The operational capacity to implement use of nevirapine already exists in several health-care facilities. It is ethically and morally unacceptable for government policy to preclude them from providing nevirapine in the best interests of their patients or instructing them to hold back until research at pilot sites is completed, since these pilot studies merely add to the substantial South African data already available on the experience of implementing antiretroviral prophylaxis to reduce vertical transmission.5,6,19 In settings with less capacity, less resource-intensive alternatives could be considered while resources and training are provided to address operational inadequacies. For example, although not universally accepted, the option of nevirapine for all pregnant women without HIV testing has been suggested, especially in high-prevalence settings.
Screening all pregnant women for anaemia, weight gain, syphilis, and rhesus factor is routine in the public health service. This capability serves as a foundation for a national programme to prevent HIV vertical transmission. Short-course antiretroviral therapies to prevent vertical transmission are being used successfully in the Western Cape.19 We applaud the provinces of KwaZulu-Natal and Gauteng for announcing that nevirapine will be widely available within the next few months.
In a developing country such as South Africa the few opportunities for controlling HIV spread need to be maximised. Over 5 million of the 42 million people living in South Africa are HIV-infected, and with more than half of these infections occurring in women, vertical transmission will continue to increase. There is a moral and public-health imperative to provide cost-effective interventions of known efficacy. The South African Government has an exemplary record by providing free immunisations against major childhood infections to children under the age of 6. The lack of a similar policy to prevent the single most common perinatally transmitted cause of mortality in children is of concern. In a recent court case the judge stated that "prohibiting the use of nevirapine outside the pilot sites in the public health sector is not reasonable and that it is an unjustifiable barrier to the progressive realization of the right to health care". The court ordered the government to provide a comprehensive national roll-out plan against vertical transmission by March 31, 2002. The government is appealing against this judgment.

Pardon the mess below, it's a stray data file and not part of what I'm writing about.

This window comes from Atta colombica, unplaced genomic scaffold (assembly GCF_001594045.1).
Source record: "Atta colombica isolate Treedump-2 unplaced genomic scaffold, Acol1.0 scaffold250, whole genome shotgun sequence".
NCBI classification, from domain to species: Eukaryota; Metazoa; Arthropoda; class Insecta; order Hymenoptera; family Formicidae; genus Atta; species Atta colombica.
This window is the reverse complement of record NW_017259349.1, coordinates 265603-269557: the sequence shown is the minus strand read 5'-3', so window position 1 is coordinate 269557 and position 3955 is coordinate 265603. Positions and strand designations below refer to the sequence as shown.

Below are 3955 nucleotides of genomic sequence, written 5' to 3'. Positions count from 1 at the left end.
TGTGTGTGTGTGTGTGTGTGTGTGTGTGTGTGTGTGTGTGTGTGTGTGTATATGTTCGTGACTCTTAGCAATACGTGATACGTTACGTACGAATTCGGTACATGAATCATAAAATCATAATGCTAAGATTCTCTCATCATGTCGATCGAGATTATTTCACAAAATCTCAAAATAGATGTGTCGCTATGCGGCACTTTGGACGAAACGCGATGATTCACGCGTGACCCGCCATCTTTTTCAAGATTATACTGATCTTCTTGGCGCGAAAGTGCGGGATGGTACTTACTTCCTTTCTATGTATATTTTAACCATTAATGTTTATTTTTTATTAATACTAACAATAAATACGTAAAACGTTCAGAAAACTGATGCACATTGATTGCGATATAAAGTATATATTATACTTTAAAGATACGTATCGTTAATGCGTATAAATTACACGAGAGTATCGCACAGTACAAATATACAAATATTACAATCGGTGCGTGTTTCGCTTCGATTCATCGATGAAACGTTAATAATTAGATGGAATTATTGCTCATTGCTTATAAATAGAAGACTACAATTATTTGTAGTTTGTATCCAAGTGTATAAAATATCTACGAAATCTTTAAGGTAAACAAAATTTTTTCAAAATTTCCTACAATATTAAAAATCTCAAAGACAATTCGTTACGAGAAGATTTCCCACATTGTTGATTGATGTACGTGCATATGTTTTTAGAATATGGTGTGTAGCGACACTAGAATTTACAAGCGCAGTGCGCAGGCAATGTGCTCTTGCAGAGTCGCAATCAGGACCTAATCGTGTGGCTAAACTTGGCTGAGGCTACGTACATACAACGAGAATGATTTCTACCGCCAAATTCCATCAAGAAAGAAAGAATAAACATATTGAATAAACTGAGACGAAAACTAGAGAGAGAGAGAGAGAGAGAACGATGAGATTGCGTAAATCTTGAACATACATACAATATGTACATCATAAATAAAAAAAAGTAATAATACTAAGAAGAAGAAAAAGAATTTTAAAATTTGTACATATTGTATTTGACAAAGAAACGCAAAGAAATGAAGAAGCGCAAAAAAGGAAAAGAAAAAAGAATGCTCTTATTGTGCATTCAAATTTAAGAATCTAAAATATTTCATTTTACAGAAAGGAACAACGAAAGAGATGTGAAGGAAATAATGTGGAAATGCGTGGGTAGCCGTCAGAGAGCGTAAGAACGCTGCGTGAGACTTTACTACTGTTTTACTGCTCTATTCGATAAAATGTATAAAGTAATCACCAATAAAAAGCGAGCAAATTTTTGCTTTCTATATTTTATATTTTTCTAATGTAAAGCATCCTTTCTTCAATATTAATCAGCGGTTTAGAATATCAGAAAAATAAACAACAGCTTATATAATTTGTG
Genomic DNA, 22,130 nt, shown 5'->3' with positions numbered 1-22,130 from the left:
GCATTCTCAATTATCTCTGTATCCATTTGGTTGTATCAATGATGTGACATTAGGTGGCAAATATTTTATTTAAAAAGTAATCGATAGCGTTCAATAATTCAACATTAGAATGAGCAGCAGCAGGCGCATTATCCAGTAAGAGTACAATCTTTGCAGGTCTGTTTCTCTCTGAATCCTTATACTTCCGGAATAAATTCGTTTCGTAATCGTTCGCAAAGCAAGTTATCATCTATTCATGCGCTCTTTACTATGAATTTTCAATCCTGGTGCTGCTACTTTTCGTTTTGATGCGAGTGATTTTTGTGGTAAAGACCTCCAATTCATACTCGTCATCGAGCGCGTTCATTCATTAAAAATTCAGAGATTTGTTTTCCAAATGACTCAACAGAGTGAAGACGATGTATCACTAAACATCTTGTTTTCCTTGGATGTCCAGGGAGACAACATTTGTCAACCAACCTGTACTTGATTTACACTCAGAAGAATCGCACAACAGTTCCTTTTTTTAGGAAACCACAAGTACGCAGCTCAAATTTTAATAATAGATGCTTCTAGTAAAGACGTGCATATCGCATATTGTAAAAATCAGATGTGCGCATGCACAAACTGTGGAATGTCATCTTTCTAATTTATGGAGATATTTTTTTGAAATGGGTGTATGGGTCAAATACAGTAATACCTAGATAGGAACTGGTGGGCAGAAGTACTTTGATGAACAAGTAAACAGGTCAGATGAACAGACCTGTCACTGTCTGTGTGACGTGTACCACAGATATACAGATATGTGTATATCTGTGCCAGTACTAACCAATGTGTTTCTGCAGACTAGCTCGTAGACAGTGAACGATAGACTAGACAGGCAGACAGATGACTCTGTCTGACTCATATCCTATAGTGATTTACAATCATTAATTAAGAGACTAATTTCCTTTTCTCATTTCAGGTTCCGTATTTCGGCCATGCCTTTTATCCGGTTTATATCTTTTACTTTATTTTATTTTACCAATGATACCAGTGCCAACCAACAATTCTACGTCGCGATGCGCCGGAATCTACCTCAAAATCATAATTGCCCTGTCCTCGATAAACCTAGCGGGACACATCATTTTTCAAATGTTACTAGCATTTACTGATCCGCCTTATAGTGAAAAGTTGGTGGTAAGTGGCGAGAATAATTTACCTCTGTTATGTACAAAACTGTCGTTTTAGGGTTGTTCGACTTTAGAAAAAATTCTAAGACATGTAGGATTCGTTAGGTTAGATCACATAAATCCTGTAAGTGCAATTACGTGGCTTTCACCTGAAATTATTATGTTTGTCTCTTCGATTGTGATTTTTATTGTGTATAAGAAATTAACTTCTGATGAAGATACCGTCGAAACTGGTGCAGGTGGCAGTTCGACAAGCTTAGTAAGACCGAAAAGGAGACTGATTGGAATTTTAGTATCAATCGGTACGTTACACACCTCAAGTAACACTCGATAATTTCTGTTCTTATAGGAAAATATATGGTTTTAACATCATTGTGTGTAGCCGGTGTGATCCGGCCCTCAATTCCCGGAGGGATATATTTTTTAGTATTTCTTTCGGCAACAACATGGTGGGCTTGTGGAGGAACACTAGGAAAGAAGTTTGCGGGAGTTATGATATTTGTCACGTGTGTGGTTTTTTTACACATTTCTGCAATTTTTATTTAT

As scientists and clinicians, we share a deep commitment to our patients and the public health of our nation. We have conducted and/or supported research aimed at decreasing vertical transmission. We remain fully committed to the implementation, within the broader government programme for AIDS prevention and care, of a national programme against vertical transmission, and to do further research in support of this goal. There is strong evidence in support of the use of antiretrovirals to reduce vertical transmission. The challenge remains in translating these research findings into policy and practice in South Africa.
*Salim Abdool Karim, Quarraisha Abdool Karim, Miriam Adhikari, Sharon Cassol, Matthew Chersich, Peter Cooper, Ashraf Coovadia, Hoosen Coovadia, Mark Cotton, Anna Coutsoudis, Win Hide, Greg Hussey, Gary Maartens, Shabir Madhi, Des Martin, John M Pettifor, Nigel Rollins, Gayle Sherman, Stanley Thula, Michael Urban, Sithembiso Velaphi, Carolyn Williamson
*University of Natal, Durban 4041, South Africa; Chris Hani Baragwanath Hospital; Stellenbosch University; University of Witwatersrand; University of the Western Cape; University of Cape Town; Southern African HIV Clinicians Society (authors listed alphabetically)
Source: The Lancet 359, 992 (2002)